Pulps, with their screaming story titles and attention-grabbing cover art, already began to capture the public interest by the turn of the 20th century. In this episode, we explore the pulp magazine collection at Library and Archives Canada. Professor Carolyn Strange and author Ian Driscoll will discuss the different aspects of the collection and bring to light some of the incredible stories surrounding this literature form.
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Fifteen cents. That was the price of admission to a garish world of purple prose and smoking guns. Of square-jawed cowboys, relentless Mounties and world-weary police detectives. Of time travel, eldritch horrors and far-flung planets. Of bawdy cartoons, tragic love, romantic lumberjacks and women both virtuous and vengeful. It was the world of the pulp magazines.
In this episode, we explore our unique and one of the very few known collections of Canadian pulp magazines that Library and Archives Canada started to acquire in 1996, and their rise and fall in the 1940s and into the early 1950s. Our guests today are Ian Driscoll, author and contributor of Library and Archives Canada’s website
Tales from the Vault!, and joining us by phone from Australia, Dr. Carolyn Strange, co-author of
True Crime, True North: The Golden Age of Canadian Pulp Magazines.
Hi Ian, thanks for joining us today.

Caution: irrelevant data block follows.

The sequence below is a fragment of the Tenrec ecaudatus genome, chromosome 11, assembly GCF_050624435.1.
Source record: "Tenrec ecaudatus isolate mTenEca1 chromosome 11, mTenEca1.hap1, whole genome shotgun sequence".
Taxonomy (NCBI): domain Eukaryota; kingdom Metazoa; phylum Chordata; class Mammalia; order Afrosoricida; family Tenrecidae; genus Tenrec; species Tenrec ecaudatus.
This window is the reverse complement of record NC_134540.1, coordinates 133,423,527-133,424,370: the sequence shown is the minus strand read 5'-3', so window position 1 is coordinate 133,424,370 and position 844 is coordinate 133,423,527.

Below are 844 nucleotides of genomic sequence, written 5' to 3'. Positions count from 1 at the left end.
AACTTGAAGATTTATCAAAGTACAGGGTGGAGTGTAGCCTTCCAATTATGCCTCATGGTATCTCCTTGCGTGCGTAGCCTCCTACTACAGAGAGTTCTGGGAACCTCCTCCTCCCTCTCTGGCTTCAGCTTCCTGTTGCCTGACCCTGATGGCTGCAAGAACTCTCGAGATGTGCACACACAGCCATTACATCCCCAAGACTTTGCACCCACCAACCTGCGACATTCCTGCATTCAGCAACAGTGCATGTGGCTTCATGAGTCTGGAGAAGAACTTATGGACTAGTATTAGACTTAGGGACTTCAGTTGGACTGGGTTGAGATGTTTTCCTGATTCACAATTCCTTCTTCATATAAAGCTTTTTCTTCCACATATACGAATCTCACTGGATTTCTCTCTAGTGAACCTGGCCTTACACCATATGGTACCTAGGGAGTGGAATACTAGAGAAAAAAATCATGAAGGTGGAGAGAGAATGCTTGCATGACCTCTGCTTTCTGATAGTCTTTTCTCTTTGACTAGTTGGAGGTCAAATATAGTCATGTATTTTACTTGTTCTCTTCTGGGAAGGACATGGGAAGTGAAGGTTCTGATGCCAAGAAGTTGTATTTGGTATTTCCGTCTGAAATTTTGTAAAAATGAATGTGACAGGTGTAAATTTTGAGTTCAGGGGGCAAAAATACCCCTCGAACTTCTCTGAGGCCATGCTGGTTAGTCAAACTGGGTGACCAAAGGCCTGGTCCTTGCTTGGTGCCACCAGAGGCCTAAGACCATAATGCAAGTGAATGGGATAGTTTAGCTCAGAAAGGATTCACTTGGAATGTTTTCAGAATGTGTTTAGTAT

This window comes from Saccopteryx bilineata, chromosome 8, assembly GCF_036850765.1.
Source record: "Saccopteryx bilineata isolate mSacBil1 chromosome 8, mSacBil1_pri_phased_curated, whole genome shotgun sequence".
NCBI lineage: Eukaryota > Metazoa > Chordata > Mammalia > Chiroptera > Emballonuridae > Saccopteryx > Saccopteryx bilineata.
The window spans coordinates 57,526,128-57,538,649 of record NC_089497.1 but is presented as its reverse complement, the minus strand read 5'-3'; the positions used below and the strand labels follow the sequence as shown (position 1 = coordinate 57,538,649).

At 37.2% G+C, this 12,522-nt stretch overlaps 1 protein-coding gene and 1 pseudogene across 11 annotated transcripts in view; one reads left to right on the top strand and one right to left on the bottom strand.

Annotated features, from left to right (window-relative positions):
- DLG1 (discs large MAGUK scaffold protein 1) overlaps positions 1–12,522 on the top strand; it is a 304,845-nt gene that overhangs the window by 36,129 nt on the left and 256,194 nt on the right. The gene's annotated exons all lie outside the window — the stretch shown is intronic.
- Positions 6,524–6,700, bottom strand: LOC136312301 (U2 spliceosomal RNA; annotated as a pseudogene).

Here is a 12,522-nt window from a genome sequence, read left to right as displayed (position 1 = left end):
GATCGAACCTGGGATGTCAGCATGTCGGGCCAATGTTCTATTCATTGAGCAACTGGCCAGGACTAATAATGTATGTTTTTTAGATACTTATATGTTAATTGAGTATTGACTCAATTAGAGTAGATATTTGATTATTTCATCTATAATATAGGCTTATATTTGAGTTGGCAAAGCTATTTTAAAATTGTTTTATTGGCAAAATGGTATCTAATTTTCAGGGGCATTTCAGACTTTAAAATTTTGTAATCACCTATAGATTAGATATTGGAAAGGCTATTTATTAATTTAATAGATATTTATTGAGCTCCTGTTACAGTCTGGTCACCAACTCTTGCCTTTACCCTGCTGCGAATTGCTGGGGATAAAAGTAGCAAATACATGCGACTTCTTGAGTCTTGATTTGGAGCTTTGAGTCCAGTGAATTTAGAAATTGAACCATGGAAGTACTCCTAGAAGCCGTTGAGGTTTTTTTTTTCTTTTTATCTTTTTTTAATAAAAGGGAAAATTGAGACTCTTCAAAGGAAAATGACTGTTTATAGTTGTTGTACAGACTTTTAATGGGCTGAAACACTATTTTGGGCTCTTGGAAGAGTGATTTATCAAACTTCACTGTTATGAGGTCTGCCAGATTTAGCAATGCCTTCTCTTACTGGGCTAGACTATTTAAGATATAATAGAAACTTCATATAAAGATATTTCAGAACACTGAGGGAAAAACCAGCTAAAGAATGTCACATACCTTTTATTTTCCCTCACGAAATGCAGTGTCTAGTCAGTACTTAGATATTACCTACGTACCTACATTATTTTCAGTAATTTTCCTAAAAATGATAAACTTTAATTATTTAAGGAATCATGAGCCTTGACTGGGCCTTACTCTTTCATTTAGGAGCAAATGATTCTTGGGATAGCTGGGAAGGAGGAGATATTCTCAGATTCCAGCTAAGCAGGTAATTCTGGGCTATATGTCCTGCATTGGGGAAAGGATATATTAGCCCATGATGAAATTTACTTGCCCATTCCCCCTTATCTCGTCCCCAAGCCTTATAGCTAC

ID: Well, I mean growing up on movies, and comic books, and Star Wars, and Indiana Jones, and sort of B movies on late-night television and Godzilla movies and that sort of thing. All of the cheap bad genre entertainment that the world could throw at me, I sort of loved it. Growing up and getting to high school or university and being curious about where these things came from, I sort of traced them back and did some reading and learned about the pulp magazines. I sort of knew characters like the Shadow and Doc Savage from comic books, which is where they ended up, then discovered after that they had originally come from pulp magazines.
Actually, my grandfather had a few pulp magazines kicking around in his basement; when I went to visit him I could pull them down off the shelf and flip through them. Some of them came apart in my hands, but you know they had that weird musty smell of sitting in a basement for 50 years or whatever. It was sort of a fascinating and direct connection with the past. They had those crazy garish covers that are really attractive to a kid as well. They were designed to be cheap to buy, even cheaper to produce and disposable. They’re called pulp magazines because of the cheap pulp paper that they were printed on, which had a very high acid content, so it tended to discolour and become brittle very quickly and break down, which is why there aren’t a lot of the magazines left around as they tended to decay and fall apart. It is another reason why the Library and Archives collection is so special and such an amazing resource because there are very few of these things still around. The idea was to spend your dime and get your entertainment for the week and then toss it out. Not a lot of people kept stacks of these things around, they weren’t lined up on the shelf like your National Geographic’s or anything like that.
BG: So Carolyn, can you tell us a little about how the Canadian pulp industry came to be?
Carolyn Strange: Prior to the 1940s there were all kinds of different ways in which publishers fed the appetite for spicy stories. They were in dime models, police procedurals, so again cheap publications, and most people in Canada would have read what would later become known as pulp magazines that were Canadian. Prior to the 1940s they would have read primarily American true crime magazines with garish covers, etc. … It feeds on what had already been an interest in both true crime and fiction, but it gets a Canadian stamp by the 1940s.